A cloud-resolving simulation is a promising method with which to overcome the uncertainty of convective parameterization. This approach has led to progress in understanding the interaction between convection and large-scale wave dynamics (Oouchi 1999; Oouchi and Yamasaki 2001; Grabowski and Moncrieff 2001; Tulich et al. 2007), although discussion in these studies has been limited to two-dimensional geometry without surface stress. Cloud-resolving convection parameterization (CRCP; Grabowski 2001, 2004) or superparameterization (Khairoutdinov and Randall 2001; Khairoutdinov et al. 2005), in which a cloud-resolving model is operated instead of conventional convective parameterization schemes, and the diabatic acceleration and rescaling (DARE)/reduced acceleration in the vertical (RAVE) approach (Kuang et al. 2005) are examples of methods that demand fewer computational resources. The CRCP approach (Grabowski 2003; Grabowski and Moncrieff 2004) and simple multimode models based on cloud-resolving model (CRM) simulations (Kuang 2008) and a multicloud framework (Khouider and Majda 2006) have demonstrated the importance of free-atmospheric humidity to large-scale convectively coupled disturbances, or the “moisture–convection feedback” (Raymond 2000; Tompkins 2001).

Recently, improvements in computational technology have allowed global explicit simulation of convection with horizontal mesh sizes as low as 3.5–7 km (Tomita et al. 2005; Satoh et al. 2005, 2007, 2008; Miura et al. 2005, 2007a, b; Iga et al. 2007; Nasuno et al. 2007). Beginning from an idealized aquaplanet (Miura et al. 2005; Satoh et al. 2005; Tomita et al. 2005; Nasuno et al. 2007; hereafter M05, S05, T05, and N07, respectively), month-long simulations with realistic setups have been executed (Miura et al. 2007a, b; Iga et al. 2007). Since the pioneering work by Hayashi and Sumi (1986), aquaplanet setups have been used as a standard approach to basic research problems (Numaguti and Hayashi 1991a, b; Flatau et al. 1997; Hayashi and Golder 1997; Grabowski 2001, 2003, 2004, 2006; Innes et al. 2001; Neale and Hoskins 2001; Woolnough et al. 2001; Nakajima et al. 2004). An aquaplanet case of global explicit simulation (S05, T05, N07) showed the spontaneous organization of tropical convection at the thousand-kilometer scale (i.e., SCCs) embedded in a planetary-scale Kelvin wave–like structure; the entire systems propagated eastward at 15–25 m s−1. In this sense, these results are similar to those of previous aquaplanet experiments (Hayashi and Sumi 1986; Numaguti and Hayashi 1991a). Our objective was to investigate the mechanisms of these large-scale disturbances, simulated without a prescribed relationship between convection and large-scale dynamics. In particular, the evaluation of convective effects on the wave structure is a central issue.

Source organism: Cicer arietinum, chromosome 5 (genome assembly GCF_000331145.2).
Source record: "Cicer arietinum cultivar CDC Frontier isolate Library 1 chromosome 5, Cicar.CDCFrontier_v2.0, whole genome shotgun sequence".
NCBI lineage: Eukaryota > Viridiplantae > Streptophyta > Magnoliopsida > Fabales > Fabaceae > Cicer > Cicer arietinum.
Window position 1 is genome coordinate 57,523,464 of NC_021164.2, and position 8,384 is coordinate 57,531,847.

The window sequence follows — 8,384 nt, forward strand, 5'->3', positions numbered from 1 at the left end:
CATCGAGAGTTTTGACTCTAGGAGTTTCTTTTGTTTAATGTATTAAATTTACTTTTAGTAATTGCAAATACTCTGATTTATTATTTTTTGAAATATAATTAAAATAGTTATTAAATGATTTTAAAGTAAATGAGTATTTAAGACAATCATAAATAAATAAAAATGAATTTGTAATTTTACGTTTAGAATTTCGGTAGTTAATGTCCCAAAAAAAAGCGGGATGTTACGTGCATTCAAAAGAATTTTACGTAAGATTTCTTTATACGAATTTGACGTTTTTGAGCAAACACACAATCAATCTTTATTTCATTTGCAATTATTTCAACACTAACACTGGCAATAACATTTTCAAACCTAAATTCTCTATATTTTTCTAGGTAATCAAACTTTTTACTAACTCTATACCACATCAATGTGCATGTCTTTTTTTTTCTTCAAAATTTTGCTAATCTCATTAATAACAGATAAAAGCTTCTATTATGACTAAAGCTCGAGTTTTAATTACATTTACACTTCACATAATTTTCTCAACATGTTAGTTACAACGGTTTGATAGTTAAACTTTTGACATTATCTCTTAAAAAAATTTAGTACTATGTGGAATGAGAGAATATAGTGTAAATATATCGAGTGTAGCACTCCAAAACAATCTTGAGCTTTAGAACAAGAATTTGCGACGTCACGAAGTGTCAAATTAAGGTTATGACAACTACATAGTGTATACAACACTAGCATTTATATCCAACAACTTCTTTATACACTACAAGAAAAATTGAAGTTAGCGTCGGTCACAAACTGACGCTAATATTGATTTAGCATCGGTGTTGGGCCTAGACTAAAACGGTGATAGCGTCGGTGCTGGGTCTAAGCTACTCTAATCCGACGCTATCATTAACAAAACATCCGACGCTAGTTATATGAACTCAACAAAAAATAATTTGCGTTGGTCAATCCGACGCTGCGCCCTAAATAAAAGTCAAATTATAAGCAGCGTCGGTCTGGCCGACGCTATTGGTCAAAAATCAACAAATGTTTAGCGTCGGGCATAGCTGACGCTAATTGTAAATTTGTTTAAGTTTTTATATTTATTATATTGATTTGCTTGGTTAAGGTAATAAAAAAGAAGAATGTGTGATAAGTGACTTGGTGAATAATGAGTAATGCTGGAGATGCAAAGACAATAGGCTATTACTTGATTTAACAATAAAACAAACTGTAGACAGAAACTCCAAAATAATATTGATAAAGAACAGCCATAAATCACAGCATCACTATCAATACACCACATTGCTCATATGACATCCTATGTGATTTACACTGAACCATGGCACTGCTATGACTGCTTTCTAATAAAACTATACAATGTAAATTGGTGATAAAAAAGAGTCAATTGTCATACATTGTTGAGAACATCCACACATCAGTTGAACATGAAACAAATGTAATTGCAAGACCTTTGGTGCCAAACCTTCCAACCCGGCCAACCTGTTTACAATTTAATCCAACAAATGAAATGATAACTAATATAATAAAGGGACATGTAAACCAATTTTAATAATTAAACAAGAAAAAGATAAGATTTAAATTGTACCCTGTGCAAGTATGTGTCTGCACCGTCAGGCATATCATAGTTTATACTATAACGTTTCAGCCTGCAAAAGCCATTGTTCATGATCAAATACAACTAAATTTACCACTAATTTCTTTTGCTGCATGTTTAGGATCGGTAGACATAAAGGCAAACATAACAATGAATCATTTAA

The rest of this paper is arranged as follows. Section 2 provides a brief description of the numerical model and the experimental design. Section 3 presents the horizontal and vertical structures of the simulated large-scale convective disturbances and moisture budgets. Section 4 provides a discussion of the simulated results in comparison with previous observational, theoretical, and modeling studies. Section 5 presents the conclusions.

2. Numerical model and experimental design

The numerical experiment was conducted using the Nonhydrostatic Icosahedral Atmospheric Model (NICAM; Satoh et al. 2008). This model was designed for fine-mesh [O(1 km)] global simulations and includes explicit moist processes in a nonhydrostatic framework (Satoh 2002, 2003). The icosahedral grid system is used to boost computational performance in parallel computing (Tomita and Satoh 2004). The cloud processes are explicitly calculated by a cloud microphysical scheme (Grabowski 1998),2 and no cloud parameterization is used. Other physical processes are modeled in the same way as in the Center for Climate System Research–National Institute for Environmental Studies–Frontier Research Center for Global Change (CCSR–NIES–FRCGC) atmospheric GCM (Numaguti et al. 1997; K-1 Model Developers 2004), that is, Mellor and Yamada’s (1974) level-2 scheme for subgrid-scale turbulence and Louis’s (1979) bulk formula for surface fluxes of heat and momentum.

The aquaplanet setup was documented by T05. The sea surface temperature (SST) was fixed to a zonally uniform value, with the meridional distribution given by Neale and Hoskins (2001) (control run). The model was run with horizontal grid spacings of 14, 7, and 3.5 km for 90, 40, and 10 model days, respectively. The top level of the domain was near 40 km, and 54 stretched layers were included in the vertical. The initial conditions for the 3.5-km (7 km) mesh run were interpolated from 7-km (14 km) mesh run results on the 20th (60th) day.

One may debate the applicability of explicit cloud processes to 7- and 14-km grid spacings. The 7-km mesh run represented the large-scale structure of the 3.5-km mesh run for a corresponding period (T05, their Fig. 1; S05, their Fig. 1), although the results did not converge quantitatively (T05, their Fig. 4). The multiscale organization of convection, including mesoscale cloud systems, was reasonably reproduced by the 3.5-km mesh run (S05, N07). We present results for the 7-km mesh run because month-long data were available at this scale.

3. Results

a. Definition of modes